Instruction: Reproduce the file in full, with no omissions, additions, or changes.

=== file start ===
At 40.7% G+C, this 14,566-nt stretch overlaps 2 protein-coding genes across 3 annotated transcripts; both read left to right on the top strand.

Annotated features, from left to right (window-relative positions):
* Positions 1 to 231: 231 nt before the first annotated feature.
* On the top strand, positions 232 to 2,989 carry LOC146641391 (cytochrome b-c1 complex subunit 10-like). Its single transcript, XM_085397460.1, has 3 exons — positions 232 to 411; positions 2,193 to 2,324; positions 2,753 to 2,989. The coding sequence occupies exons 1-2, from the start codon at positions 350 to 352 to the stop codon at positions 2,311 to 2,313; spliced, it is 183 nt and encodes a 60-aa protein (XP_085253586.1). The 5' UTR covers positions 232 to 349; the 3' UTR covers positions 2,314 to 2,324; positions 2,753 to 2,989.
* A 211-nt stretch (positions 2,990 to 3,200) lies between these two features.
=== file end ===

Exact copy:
At 40.7% G+C, this 14,566-nt stretch overlaps 2 protein-coding genes across 3 annotated transcripts; both read left to right on the top strand.

Annotated features, from left to right (window-relative positions):
* Positions 1 to 231: 231 nt before the first annotated feature.
* On the top strand, positions 232 to 2,989 carry LOC146641391 (cytochrome b-c1 complex subunit 10-like). Its single transcript, XM_085397460.1, has 3 exons — positions 232 to 411; positions 2,193 to 2,324; positions 2,753 to 2,989. The coding sequence occupies exons 1-2, from the start codon at positions 350 to 352 to the stop codon at positions 2,311 to 2,313; spliced, it is 183 nt and encodes a 60-aa protein (XP_085253586.1). The 5' UTR covers positions 232 to 349; the 3' UTR covers positions 2,314 to 2,324; positions 2,753 to 2,989.
* A 211-nt stretch (positions 2,990 to 3,200) lies between these two features.